Wednesday, March 31, 2021

Publishing Admin Services - The Key to Maximizing Royalty Income for the Long Term

Anne Bello Productions
Publishing Administration

Anne has spent the last year learning what
needs to be done and how to do it. If you are
a recording artist and receiving royalty checks
for pennies and your releases are not charting,
you have nothing to lose by talking with Anne.
She has gained the experience needed by
employing the necessary methodology for
clients that didn't even know that they were
missing out on multiple incomes, or worse 
yet, that they were going to someone else!

"Anne Bello has done an excellent job straightening out not only 
publishing issues but everything else. We highly recommend her." 


Anne Bello Productions, LLC (TA 1451) is a 
licensed and bonded talent agency doing 
business throughout FL, GA and SC.  


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Thursday, March 25, 2021

Sankofa Jazz Fest Returns to Miami Saturday April 3, 2021 w/ Chris Walker Headlining - Tickets Now Available

Singer – Composer – Musician – Producer
Chris Walker 
headlines at the 
African Heritage Cultural Arts Center
*Sankofa Jazz Fest
Saturday, April 3, 2021 ~ 5-9pm
6161 Northwest 22nd Avenue
Miami, FL 33142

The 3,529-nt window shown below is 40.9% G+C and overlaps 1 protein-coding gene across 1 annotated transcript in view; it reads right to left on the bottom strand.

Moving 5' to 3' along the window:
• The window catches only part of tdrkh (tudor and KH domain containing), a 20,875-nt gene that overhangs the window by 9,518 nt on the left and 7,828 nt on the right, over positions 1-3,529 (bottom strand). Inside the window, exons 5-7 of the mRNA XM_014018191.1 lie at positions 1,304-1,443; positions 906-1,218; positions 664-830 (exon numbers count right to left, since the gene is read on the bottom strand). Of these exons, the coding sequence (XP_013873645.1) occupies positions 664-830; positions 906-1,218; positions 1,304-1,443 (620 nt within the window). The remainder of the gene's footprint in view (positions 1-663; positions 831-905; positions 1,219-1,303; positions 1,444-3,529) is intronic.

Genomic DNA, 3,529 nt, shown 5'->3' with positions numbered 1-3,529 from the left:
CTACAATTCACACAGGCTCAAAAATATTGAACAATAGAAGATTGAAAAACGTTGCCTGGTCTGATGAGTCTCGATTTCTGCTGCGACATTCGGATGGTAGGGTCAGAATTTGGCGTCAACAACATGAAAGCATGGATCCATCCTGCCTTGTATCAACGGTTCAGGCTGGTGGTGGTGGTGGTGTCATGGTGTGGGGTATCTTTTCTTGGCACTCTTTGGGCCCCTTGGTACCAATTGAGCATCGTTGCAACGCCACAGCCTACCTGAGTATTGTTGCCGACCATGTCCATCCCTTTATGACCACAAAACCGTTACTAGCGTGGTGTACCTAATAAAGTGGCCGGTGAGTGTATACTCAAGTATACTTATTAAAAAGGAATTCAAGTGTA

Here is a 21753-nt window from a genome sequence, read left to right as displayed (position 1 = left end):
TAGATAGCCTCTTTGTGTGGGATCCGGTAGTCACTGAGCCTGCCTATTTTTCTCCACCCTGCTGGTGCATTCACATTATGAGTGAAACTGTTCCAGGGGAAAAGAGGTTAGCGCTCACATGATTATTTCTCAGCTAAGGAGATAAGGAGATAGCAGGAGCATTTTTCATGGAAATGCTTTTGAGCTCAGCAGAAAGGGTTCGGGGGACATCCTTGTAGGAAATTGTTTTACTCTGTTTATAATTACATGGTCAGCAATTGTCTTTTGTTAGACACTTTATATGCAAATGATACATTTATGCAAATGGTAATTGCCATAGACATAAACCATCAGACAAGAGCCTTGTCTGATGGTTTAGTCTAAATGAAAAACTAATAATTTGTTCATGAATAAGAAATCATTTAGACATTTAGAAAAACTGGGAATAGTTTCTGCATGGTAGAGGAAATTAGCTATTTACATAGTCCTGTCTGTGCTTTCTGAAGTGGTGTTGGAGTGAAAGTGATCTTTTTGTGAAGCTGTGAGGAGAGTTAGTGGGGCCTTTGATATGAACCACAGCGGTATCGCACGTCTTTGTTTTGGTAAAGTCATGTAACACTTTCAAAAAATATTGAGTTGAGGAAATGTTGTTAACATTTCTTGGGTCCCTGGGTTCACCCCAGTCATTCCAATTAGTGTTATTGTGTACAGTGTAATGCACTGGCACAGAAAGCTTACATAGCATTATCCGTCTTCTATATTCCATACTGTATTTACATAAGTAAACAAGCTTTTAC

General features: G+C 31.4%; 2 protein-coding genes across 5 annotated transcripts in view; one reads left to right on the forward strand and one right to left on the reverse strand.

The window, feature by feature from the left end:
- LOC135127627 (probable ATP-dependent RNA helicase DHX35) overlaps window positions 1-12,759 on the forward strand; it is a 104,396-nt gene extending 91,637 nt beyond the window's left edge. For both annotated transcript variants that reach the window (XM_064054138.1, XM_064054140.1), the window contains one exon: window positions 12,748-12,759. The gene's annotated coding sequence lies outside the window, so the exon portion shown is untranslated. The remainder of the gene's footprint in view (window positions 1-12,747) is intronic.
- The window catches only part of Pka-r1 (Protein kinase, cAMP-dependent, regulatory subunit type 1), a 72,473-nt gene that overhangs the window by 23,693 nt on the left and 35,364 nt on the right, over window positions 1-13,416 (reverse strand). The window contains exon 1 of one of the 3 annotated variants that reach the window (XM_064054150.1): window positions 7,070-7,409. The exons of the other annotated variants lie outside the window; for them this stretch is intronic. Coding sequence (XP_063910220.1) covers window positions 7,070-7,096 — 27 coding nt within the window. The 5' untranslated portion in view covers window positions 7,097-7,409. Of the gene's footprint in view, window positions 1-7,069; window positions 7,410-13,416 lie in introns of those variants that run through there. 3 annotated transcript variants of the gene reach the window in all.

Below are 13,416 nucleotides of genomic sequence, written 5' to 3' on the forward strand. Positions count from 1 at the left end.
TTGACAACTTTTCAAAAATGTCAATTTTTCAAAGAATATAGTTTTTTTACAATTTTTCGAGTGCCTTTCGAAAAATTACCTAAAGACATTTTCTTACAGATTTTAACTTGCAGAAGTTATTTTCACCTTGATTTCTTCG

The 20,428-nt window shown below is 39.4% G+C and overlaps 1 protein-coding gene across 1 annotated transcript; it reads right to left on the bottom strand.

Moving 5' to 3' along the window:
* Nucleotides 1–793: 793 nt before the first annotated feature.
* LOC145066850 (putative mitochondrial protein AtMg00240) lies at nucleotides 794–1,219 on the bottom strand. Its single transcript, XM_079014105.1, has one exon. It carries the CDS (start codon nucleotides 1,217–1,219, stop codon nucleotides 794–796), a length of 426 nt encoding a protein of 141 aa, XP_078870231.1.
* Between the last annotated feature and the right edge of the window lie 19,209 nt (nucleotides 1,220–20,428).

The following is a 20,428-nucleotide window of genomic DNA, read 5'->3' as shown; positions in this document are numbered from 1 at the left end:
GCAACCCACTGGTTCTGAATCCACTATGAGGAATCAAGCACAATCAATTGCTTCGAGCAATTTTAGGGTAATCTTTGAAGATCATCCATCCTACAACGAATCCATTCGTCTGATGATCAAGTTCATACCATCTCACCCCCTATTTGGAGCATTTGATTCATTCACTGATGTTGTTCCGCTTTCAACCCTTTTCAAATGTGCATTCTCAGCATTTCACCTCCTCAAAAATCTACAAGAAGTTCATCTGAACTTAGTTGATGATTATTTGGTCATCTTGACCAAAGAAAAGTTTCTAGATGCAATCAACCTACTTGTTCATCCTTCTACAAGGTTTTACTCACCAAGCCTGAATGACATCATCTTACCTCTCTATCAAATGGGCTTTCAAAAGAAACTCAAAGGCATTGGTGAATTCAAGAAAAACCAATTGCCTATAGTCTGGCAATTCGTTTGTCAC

The African Heritage Cultural Arts Center (AHCAC), welcomes the public to the sixth annual Sankofa Jazz Festival on Saturday, April 3, 2021 from 5:00 p.m. to 9:00 p.m. The event celebrates jazz and welcomes the AHCAC’s alumni and the greater community to reconnect on the historic grounds of Liberty City’s AHCAC, 6161 NW 22nd Avenue, Miami, at the intersection of Martin Luther King, Jr. Boulevard and Moonlight Way. General admission for this event is $20 per person and $50 for a group of four. Tickets are limited and must be purchased in advance.

The sixth annual Sankofa Jazz Festival, hosted by Hot 105.1’s Rodney Baltimore, is a part of the Center’s community outreach program. The outdoor event is a platform used to maintain the rich history of music of the African Diaspora, while introducing local and emerging artists. Strict rules, including social distancing and required face masks, will be enforced to keep the public safe.

This year’s event will honor the legacy of Miami’s own, legendary jazz musician and composer Melton Mustafa, Sr. during private renaming ceremony of the Center’s concert hall. The “Sankofa Jazz Fest” lineup includes: